BROOKFIELD -- It's prom season, and as many students prepare to get behind the wheel on the big night, one family is warning against reckless and distracted driving.
"I've actually lost a loved one who was in a distracted driving situation," Shakayla Towns said.
Towns is a senior at Washington High School of Information and Technology. As she shops for dresses for prom night, the gruesome details of her sister's untimely death are also at the forefront of her mind.
"I don't want to… I can't talk about it," Towns said, wiping away tears.
Towns' sister, Savanna Scott, was killed nearly three years ago while in the car with a reckless driver.
QUESTION: Should police make more of an effort to target distracted drivers?— lauren winfrey. (@LaurenWinfreyTv) April 11, 2019
The driver was found guilty of a deadly hit and run after blowing a stop sign while speeding. She then crashed into another car and a light pole, killing Scott. Towns' mother, Shonda Rushing, said the driver left her daughter to die.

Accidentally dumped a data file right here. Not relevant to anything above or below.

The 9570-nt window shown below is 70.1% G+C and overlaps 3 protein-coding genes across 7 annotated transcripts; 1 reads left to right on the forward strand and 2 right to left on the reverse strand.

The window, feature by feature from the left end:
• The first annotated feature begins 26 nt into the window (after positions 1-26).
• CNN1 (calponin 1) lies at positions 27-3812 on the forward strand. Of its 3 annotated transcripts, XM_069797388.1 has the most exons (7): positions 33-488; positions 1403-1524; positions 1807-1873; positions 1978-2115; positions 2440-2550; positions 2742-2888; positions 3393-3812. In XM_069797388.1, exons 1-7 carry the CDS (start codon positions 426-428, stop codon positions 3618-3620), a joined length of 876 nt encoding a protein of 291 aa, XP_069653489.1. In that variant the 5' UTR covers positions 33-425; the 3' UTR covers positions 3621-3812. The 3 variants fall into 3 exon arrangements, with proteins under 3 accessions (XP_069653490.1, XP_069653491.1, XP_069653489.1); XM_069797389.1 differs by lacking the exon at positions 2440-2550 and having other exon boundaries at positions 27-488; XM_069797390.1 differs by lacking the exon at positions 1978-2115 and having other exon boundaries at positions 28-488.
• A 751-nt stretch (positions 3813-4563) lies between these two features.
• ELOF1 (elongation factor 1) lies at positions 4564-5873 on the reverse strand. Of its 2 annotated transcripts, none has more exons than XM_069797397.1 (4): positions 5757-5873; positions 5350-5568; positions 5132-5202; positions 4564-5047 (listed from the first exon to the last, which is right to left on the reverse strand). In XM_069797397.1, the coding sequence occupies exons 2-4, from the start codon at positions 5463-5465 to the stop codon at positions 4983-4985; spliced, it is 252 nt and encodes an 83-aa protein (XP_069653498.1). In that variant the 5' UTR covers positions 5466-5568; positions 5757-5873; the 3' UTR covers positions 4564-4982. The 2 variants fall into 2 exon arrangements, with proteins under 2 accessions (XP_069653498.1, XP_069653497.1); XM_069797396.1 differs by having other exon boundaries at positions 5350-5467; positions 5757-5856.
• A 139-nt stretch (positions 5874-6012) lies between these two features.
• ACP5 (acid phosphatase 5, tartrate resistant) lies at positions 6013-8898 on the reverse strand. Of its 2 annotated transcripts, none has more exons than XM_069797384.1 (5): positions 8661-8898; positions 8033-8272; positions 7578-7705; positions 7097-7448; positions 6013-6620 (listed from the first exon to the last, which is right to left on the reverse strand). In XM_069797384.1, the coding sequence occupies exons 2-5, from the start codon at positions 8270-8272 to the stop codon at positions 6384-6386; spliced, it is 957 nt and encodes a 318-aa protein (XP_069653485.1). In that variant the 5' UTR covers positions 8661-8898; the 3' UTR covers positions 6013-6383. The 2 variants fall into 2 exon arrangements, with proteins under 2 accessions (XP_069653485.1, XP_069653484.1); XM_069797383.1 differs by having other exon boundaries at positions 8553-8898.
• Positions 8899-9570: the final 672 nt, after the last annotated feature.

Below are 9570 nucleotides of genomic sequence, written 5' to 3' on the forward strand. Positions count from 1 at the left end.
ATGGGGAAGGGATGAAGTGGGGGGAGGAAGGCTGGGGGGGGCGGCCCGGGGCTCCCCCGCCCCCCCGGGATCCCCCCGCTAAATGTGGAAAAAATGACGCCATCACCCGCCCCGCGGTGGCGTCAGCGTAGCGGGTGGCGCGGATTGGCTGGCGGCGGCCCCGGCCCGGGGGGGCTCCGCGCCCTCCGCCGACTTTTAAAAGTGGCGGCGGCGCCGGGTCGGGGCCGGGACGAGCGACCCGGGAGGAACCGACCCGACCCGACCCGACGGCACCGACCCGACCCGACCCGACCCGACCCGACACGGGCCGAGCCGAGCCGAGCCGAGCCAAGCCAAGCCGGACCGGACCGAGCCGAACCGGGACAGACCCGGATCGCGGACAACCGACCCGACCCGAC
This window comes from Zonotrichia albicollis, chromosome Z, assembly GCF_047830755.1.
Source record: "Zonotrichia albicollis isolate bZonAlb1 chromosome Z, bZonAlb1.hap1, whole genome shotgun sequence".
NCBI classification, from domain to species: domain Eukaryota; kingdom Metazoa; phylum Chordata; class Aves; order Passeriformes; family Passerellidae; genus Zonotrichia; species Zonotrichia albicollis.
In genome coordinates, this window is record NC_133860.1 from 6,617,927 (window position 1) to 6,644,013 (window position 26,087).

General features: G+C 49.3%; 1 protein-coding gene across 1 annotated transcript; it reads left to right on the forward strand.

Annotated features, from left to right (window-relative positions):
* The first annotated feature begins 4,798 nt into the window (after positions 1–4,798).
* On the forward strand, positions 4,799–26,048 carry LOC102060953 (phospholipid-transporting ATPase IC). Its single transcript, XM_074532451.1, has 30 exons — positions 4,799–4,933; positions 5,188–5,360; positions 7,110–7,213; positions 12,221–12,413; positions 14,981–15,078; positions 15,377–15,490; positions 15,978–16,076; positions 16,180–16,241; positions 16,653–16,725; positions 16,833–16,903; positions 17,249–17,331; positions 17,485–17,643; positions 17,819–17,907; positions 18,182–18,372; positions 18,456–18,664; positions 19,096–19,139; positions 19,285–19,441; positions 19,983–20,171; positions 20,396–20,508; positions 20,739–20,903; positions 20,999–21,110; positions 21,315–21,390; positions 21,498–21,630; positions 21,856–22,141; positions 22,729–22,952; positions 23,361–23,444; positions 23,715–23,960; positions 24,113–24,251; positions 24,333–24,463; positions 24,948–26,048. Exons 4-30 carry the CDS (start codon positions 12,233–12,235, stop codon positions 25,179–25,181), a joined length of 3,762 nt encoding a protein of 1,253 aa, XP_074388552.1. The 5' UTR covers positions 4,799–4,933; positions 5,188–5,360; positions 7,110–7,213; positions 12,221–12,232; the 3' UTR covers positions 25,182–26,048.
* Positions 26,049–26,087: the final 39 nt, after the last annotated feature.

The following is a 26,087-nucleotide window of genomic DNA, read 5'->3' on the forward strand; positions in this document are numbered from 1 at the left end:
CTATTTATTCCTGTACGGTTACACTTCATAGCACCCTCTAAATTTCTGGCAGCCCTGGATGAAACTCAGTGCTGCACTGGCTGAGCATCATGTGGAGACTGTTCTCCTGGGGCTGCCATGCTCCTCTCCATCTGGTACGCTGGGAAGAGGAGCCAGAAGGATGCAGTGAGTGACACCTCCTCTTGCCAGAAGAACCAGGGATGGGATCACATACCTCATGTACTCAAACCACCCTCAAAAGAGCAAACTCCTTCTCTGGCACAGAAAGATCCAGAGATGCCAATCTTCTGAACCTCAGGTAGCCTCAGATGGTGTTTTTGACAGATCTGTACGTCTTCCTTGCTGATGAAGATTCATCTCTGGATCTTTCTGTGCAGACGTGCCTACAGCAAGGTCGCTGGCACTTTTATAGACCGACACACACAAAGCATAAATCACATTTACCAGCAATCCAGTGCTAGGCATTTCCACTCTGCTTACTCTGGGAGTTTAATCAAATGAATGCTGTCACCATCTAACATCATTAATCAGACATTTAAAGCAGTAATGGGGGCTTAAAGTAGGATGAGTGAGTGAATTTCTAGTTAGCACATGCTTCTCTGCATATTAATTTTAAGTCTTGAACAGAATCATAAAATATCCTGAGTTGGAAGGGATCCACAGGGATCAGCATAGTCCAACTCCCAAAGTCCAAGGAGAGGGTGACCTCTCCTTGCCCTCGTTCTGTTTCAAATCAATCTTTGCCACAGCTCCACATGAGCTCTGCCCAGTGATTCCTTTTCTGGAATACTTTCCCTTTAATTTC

"I lost my best friend, a part of me, and it's hard picking up the pieces, but we've done it together as a family," Rushing said.
Community support has also played a role in the families healing. Parents Against Distracted Driving [PADD] and Love from Afar -a local nonprofit warning of the dangers of distracted driving -have rallied around Towns celebrating her academic success. Despite losing her sister she maintains a 4.1 GPA. Now the groups are gifting her with a dress and a free prom night makeover.
"I know [my sister's] watching over me, so it makes me work harder," Towns said.
Besides reckless driving, Towns and Rushing are also warning teens not to drink and drive. Preliminary numbers show in 2018 there were more than 350 crashes involving suspected drunk drivers under 21 in Wisconsin resulting in nearly 200 injuries 7 deaths.
"One small decision you make could devastate a family for the rest of their lives," Rushing said.